We are all intrigued by the work of other agencies and our clients feel the same about their peers and competitors. They want to know how other businesses are responding to various marketing and communication challenges. Bringing examples and successes from other client relationships helps to excite clients about the possibilities and builds trust in your skills, experience and expertise. And that doesn’t just mean insights from different clients. Sometimes as an agency you are more aware than your client about what is being delivered across their own business. Sharing this information demonstrates your agency’s broad integration with a client and again helps to establish trust in what you can deliver.

Understand your client’s business objectives and direction and always embrace change as an opportunity

Sometimes it’s very easy to focus solely on the project in front of you. However, it is critical to always be cognisant of the journey your client’s business is going on. What are the latest communications from the C-suite? What are they saying in their annual report? How are broader industry themes and challenges impacting the business? In understanding this, you can act as a guide and consultant around how the delivery of projects ladders up to the overarching objectives of your client’s business.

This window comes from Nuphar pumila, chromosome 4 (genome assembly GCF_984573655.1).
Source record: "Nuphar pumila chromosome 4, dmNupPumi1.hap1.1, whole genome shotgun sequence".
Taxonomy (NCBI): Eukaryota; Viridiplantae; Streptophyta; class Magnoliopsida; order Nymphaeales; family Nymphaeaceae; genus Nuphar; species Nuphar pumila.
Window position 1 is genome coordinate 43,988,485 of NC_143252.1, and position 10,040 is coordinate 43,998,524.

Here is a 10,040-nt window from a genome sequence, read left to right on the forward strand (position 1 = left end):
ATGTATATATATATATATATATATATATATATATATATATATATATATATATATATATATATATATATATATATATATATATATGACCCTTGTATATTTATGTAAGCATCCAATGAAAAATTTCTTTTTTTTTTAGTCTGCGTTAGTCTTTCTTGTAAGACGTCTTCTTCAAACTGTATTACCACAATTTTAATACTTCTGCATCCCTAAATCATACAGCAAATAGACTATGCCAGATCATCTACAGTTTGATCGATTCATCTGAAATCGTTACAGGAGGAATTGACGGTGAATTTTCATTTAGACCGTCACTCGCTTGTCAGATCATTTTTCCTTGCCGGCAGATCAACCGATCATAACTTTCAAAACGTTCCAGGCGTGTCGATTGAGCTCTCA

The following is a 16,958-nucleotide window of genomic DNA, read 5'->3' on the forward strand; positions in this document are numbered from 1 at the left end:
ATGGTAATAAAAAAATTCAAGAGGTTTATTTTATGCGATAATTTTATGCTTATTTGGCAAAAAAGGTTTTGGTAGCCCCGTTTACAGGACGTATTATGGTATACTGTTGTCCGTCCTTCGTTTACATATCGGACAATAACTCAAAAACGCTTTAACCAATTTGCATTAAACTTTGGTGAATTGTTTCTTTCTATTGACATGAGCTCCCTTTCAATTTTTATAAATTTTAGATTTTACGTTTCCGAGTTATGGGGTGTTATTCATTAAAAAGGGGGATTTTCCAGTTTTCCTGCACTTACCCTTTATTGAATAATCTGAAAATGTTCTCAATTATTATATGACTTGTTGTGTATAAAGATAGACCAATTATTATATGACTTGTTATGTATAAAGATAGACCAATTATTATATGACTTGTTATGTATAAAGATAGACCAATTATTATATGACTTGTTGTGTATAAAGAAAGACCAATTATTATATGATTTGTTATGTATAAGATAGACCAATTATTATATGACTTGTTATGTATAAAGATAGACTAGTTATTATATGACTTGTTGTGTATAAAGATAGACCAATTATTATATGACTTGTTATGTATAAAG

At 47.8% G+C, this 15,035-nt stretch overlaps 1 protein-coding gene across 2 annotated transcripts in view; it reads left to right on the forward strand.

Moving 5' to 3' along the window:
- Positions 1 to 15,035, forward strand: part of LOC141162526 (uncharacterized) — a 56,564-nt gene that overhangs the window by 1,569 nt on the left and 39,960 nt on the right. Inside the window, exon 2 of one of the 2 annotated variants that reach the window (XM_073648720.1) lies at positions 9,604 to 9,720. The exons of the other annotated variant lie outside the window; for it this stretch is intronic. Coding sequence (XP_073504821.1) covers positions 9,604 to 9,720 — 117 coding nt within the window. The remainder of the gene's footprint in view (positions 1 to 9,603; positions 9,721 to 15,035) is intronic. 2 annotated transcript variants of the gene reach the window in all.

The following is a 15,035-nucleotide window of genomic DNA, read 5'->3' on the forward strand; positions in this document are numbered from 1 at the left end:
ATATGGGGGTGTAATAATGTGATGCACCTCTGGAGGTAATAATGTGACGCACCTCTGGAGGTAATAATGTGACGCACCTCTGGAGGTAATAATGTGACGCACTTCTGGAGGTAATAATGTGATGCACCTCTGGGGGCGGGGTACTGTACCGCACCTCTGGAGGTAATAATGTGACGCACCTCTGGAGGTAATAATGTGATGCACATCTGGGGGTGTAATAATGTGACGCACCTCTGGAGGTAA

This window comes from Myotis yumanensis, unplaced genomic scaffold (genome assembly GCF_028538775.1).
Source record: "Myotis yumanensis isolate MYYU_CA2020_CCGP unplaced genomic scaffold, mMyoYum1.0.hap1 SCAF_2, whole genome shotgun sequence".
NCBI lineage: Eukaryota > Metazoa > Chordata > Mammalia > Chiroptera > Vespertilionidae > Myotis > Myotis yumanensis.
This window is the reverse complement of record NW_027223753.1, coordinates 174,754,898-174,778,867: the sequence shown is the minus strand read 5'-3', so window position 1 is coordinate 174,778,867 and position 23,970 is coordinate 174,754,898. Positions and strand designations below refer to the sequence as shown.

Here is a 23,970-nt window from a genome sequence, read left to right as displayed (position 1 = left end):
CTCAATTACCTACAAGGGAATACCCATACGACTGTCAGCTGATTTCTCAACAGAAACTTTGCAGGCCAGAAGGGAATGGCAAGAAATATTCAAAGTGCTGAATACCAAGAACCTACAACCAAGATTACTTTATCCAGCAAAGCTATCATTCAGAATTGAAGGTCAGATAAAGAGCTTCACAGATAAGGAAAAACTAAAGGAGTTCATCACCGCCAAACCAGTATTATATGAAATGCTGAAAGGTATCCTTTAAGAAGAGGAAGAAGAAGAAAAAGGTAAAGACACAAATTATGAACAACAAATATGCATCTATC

Continually stay abreast of the responsibility and reporting structure

To maintain a long-standing client relationship, especially with larger organisations, it’s critical to stay abreast of the ever-changing reporting structure. Knowing who is responsible for what and who reports to whom, helps guide you on where your time and efforts should be focused in order to develop new relationships and new opportunities.

Consider new working approaches and methods to better partner with your clients

It is not just the output that will help keep client relationships fresh, but also the approaches you take to get there. Examples might include new brainstorming and collaboration techniques, or closer collaboration through platforms already used by your client. With people now starting to divide their time between the office and home working, digital tools such as Slack have worked well to improve close client integration and maintain continuity. We’ve also been using a number of another brainstorming, collaboration and prototyping tools such as Figma, Trello and Miro.

Be careful not to get siloed and continually promote your skills, experience and expertise